About Kari Wagner-Peck

Kari Wagner-Peck lives with her husband and son in Maine. She is a writer & storyteller who home schools with her son. She is the author of the memoir Not Always Happy: An Unusual Parenting Journey, May, 2017, Central Recovery Press. She has been published at The New York Times Well Family blog, The Huffington Post, The The Good Men Project, The Sydney Morning Herald Daily Life blog, BLOOM and Love That Max among others. Author page: kariwagnerpeck.com Twitter @KariWagnerPeck and Facebook: www.facebook.com/NotAlwaysHappyLive/ Email: kariwagnerpeck@gmail.com

So the Universe totally knows what it’s doing.

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Thorin and I were shopping at Hannaford’s. I noticed a petite women with brown hair pulled in a neat pony tail. I saw her first in the produce department. She almost ran into me with her cart because she was staring so intently at Thorin. Then in the aisle with soap and tooth paste she almost ran into me again. This time our eyes met briefly. Hers were rimmed in red.

After two more run-ins I figured it’s definitely about Thorin and likely his Down syndrome. Either that or she was trying to injure me. We got into line behind her– not by design but hers was the shortest line. She looked at Thorin, “You are a good looking boy.”

“Thank you.”

“I’ve been watching you– pushing the cart and helping. You’re a big help.”

“Thank you.”

I bet you’re a smart guy.”

“I am.”

She never looked at me. After she was done checking out she turned towards Thorin,

“Good-bye now.”

“Good-bye!”

When we got to our car I saw her sitting almost directly across from us in her car– watching him. I asked Thorin to take the cart over to the stall about 20 feet away. She watched him look both ways, cross the lane, return the cart and then look both ways again and run over to me. As I started up the car my phone rang. Thorin whines if I talk in the car. I turned on music and stepped outside to answer. It was a short conversation. I hung up and looked across the way. She was still there staring. I walked toward her smiling and waving. She looked confused. I was confused, too. I continued.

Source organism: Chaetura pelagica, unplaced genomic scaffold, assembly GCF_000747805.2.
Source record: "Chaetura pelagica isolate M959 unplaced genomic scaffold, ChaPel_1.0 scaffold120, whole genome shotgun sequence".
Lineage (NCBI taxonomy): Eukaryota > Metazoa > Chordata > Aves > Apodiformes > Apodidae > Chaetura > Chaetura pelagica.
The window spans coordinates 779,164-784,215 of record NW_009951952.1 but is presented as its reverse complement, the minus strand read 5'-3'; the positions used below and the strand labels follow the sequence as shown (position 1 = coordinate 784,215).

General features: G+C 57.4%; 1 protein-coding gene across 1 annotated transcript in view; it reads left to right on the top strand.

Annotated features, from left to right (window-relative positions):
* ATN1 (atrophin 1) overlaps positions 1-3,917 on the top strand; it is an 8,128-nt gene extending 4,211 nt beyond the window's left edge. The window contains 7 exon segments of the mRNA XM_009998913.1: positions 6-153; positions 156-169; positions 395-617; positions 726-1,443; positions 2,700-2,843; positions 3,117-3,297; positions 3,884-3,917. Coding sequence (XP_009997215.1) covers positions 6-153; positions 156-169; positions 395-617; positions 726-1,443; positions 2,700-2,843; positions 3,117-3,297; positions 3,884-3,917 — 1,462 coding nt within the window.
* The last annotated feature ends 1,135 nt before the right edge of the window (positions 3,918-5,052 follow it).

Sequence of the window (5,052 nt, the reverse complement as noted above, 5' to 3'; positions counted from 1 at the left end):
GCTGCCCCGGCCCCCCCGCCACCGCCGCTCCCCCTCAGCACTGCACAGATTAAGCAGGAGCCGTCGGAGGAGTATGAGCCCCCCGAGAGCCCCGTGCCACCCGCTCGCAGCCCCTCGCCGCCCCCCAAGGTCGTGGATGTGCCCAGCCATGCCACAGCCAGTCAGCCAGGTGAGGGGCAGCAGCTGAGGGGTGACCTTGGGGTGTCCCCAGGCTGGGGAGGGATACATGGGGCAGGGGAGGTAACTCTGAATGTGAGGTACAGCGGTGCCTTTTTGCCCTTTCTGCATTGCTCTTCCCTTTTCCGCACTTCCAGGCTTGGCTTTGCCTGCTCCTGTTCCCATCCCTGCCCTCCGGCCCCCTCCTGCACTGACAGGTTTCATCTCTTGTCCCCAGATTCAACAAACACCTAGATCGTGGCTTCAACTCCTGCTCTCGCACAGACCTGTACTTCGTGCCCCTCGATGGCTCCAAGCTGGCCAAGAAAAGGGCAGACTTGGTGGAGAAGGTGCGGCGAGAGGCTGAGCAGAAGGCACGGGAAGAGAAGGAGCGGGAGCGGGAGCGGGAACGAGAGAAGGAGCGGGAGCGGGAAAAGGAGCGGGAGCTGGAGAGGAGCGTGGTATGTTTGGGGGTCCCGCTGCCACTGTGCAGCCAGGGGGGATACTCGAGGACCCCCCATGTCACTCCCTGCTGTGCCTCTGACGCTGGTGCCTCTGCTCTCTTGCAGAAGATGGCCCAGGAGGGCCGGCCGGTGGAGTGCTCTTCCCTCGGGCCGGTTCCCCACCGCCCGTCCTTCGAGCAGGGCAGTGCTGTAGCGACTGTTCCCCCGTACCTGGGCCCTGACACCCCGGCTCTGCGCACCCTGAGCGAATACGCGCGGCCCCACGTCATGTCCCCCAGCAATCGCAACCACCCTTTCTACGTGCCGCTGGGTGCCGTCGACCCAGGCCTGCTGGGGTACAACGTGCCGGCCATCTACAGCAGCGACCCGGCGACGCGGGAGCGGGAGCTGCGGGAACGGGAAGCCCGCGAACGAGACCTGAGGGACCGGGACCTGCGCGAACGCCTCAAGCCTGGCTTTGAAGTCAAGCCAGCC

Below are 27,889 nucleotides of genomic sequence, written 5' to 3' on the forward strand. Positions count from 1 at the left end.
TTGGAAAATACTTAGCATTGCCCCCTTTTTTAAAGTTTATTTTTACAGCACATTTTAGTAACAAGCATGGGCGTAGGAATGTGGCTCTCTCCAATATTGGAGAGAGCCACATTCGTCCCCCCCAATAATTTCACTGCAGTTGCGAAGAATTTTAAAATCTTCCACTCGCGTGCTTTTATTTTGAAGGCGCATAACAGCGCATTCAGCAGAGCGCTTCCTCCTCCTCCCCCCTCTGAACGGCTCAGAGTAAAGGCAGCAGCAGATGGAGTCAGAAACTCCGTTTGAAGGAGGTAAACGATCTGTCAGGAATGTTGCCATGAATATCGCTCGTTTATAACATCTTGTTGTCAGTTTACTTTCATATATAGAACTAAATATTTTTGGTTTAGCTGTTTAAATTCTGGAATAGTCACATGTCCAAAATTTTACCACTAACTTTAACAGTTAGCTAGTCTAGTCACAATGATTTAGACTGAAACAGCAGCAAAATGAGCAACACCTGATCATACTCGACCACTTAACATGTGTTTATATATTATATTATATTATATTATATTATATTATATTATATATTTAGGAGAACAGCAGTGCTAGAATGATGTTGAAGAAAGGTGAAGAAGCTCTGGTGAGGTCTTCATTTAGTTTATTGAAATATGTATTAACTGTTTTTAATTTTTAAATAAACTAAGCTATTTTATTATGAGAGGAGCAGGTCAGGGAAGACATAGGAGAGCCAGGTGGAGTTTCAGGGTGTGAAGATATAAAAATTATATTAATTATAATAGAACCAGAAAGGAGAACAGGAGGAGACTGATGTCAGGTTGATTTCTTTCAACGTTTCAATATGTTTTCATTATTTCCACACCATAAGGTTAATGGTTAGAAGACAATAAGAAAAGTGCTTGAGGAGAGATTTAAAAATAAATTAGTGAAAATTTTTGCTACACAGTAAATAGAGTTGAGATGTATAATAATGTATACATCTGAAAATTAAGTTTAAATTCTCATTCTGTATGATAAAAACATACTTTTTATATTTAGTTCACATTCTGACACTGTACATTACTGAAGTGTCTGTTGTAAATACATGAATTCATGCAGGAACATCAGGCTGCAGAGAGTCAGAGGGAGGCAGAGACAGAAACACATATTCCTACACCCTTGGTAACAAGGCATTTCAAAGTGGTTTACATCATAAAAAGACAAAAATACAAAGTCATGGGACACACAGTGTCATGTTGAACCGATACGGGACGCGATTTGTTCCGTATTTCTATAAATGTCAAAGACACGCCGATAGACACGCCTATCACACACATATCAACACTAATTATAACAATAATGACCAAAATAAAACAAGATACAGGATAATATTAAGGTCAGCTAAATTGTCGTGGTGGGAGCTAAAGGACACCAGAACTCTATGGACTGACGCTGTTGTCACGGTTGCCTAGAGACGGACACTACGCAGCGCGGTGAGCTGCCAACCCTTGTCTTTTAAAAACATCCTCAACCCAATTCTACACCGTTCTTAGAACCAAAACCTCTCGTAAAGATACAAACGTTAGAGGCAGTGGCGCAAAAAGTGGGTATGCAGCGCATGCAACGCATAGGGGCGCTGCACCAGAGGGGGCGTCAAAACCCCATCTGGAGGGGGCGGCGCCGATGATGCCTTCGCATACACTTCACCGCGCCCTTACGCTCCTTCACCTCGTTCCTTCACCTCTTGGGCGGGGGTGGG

When I got to her car she put down the window.

“Are you okay?” I asked.

“Is it hard?” she said pointing toward Thorin.

“Because he has Down syndrome?”

“Yes.”

“He has to work harder then most people.”

“What about you and your husband?”

“He’s our only kid so I don’t know if he’s harder,” I said laughing.

Her eyes were wet, “Our doctor thought we should have an abortion.”

I put my hand on the edge of  her window. I didn’t feel like I could reach in and touch her but I wanted to connect. I waited.

“We agreed. Now we have two girls.”

“Oh.”

“He didn’t have anything good to say about my baby” she said shaking her head, “I think he was wrong.”

“I’m so sorry.”

“Did you know?”

“I did. We adopted him. So we never had the doctor full of gloom and doom but we did have family and friends that said awful things. People are really ignorant about Down syndrome.”

“It’s been seven years.”

“There’s grief support groups. Or counselors….” I trailed off.

She squinted at me, “I have no idea what I’d say.”

“Tell them you stalked a boy with Down syndrome at the grocery store. That’s a great opening line.”

She laughed which was a relief.

“You have a good son.”

“I do. Thanks.”

As I walked back to my car I heard her drive away.

author’s note: I am pro-choice. I also think any medical professional still frightening parents with never true information about people with Down syndrome is a menace.